Apparently the concepts related to gender identity are more important than many science concepts and more important than teaching the standard algorithm for addition and subtraction in second grade (where it belongs rather than delaying it until fourth grade).  Our system is now flipped.  Our schools are teaching the things that used to be taboo in the schools—social emotional learning, sex education, self-identity, values clarification, etc.  This is crowding out and taking time away from academics, which is either inadequately being addressed at school or left to be taken care of at home.

The Family Policy Institute of Washington, in an article titled OSPI Responds to Concerns About New Education Standards, says, “The document clearly instructs public schools districts to begin teaching students—beginning in Kindergarten—about gender expression, gender identity, gender roles and sexual orientation.” The article goes on to say:

Following the public discovery of these standards last week, OSPI Communications Manager Nathan Olson said that the specific learning outcomes outlined on page 29 of the standards are merely recommendations to local school districts, not requirements, and that all curriculum is determined by the local school districts.

“State learning standards are the required elements of instruction,” said Olson. “Outcomes provide the specificity to support school districts in meeting each standard in each grade level.”

Here is where OSPI is trying to hide: by stating that curricula are determined by the local school districts, which is true, they are deflecting attention from the fact that all public school districts must use OSPI’s standards and outcomes to determine what to teach students.

The Daily Caller, in an article titled Washington State to Teach Transgenderism to Kindergartners, has quoted OSPI spokesperson Nathan Olson.

OSPI denied that the state intends to force a set of beliefs upon its students.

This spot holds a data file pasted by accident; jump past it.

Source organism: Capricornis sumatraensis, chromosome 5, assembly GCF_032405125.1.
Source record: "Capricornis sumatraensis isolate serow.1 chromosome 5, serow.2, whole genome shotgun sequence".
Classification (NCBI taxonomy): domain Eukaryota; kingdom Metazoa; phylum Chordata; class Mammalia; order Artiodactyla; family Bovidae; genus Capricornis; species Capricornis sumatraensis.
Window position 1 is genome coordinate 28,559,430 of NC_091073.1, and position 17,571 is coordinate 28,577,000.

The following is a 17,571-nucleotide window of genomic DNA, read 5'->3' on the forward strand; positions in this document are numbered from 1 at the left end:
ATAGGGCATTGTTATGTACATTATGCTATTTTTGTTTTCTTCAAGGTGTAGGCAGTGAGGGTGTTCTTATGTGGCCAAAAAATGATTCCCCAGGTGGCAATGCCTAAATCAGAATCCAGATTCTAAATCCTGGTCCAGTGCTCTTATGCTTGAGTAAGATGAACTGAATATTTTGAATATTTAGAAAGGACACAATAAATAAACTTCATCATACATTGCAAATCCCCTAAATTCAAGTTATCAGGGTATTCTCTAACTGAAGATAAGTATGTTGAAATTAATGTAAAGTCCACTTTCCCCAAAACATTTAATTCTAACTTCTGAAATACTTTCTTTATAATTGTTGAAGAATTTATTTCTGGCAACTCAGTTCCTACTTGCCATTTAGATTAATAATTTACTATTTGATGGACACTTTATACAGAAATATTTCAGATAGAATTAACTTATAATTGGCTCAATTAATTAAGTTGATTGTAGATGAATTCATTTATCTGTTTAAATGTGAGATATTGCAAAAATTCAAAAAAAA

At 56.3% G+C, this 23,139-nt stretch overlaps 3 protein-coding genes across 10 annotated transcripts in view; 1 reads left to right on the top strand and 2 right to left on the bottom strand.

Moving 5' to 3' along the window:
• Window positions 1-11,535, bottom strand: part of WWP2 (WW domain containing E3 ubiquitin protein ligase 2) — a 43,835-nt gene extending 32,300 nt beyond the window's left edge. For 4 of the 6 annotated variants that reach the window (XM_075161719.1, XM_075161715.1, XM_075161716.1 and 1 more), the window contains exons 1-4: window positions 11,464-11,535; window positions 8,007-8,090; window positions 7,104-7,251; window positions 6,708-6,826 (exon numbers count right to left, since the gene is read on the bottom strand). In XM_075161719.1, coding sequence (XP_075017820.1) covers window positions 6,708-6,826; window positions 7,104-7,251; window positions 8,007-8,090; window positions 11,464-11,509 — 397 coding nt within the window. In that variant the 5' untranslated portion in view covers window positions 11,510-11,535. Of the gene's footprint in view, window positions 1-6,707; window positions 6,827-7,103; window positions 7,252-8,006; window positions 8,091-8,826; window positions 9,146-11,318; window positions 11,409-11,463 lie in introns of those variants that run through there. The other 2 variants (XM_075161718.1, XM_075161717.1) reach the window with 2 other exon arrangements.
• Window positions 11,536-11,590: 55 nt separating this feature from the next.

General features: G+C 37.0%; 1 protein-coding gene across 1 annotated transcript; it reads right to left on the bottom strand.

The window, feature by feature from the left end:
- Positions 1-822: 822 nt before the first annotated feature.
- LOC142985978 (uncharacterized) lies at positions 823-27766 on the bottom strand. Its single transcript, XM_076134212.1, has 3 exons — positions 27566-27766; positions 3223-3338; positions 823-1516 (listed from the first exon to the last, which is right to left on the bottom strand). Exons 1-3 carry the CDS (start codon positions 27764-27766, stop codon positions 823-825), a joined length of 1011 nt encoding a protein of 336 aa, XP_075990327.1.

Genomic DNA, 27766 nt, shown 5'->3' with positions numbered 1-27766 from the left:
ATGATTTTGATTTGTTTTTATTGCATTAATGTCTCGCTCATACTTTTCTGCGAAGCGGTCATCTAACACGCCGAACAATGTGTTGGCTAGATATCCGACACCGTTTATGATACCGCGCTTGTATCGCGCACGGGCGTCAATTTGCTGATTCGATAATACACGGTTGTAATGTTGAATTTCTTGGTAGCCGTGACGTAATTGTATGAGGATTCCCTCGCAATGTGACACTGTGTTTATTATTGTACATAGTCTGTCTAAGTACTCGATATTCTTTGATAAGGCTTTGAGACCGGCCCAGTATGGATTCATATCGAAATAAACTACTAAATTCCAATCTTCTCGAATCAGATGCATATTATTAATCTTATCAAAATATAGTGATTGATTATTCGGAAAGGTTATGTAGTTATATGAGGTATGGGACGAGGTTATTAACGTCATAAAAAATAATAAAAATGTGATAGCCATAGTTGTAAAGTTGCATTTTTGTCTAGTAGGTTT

“Standards help students become familiar with concepts that education experts feel are essential for all students to know,” Olson said. “Standards are not used to impose belief systems.”

Olson said that the decision to implement specific “learning outcomes” lies with individual districts. Districts can craft their own curriculums, he said, as long as they “align with state learning standards.”

OSPI has provided itself with an out by leaving curriculum and instruction up to the local districts. The standards document says the standards “are worded broadly enough to allow for local decision-making.” The standards themselves should be the result of local decision-making, not something developed by the state and foisted upon local districts. Would local decision-making result in these same standards? Do these standards reflect the values and norms of the local community?

A lot of this comes down to semantics.  OSPI and others play fancy word games to confuse parents and the public.  Snopes say that “No part of the document suggests that children in Kindergarten will be taught about transgender issues.”

The Kindergarten standard says: “Understand there are many ways to express gender.”  How do you get kindergartners to understand ways to express gender without teaching about gender issues, which include transgender issues?  In the standards document there is a glossary. If you follow the connections in the glossary you go from gender to gender identity to transgender. A bullet point under the definition of Gender says: Gender identity. Someone’s inner sense of their gender (see Transgender). When we see Transgender, it is defined as: A broad term describing people whose gender expression is nonconforming and/or whose gender identity is different from the gender they were assigned at birth.

So let’s go back to the original question. Is Washington state going to require the teaching of gender identity and gender expression to elementary students? Answer the question for yourself. Of course, it is understood that your answer may depend on who or what you self-identify with/as today. Isn’t it now a civil right to identify as whomever or whatever you wish, and act accordingly, even if it violates the civil rights of others?

roles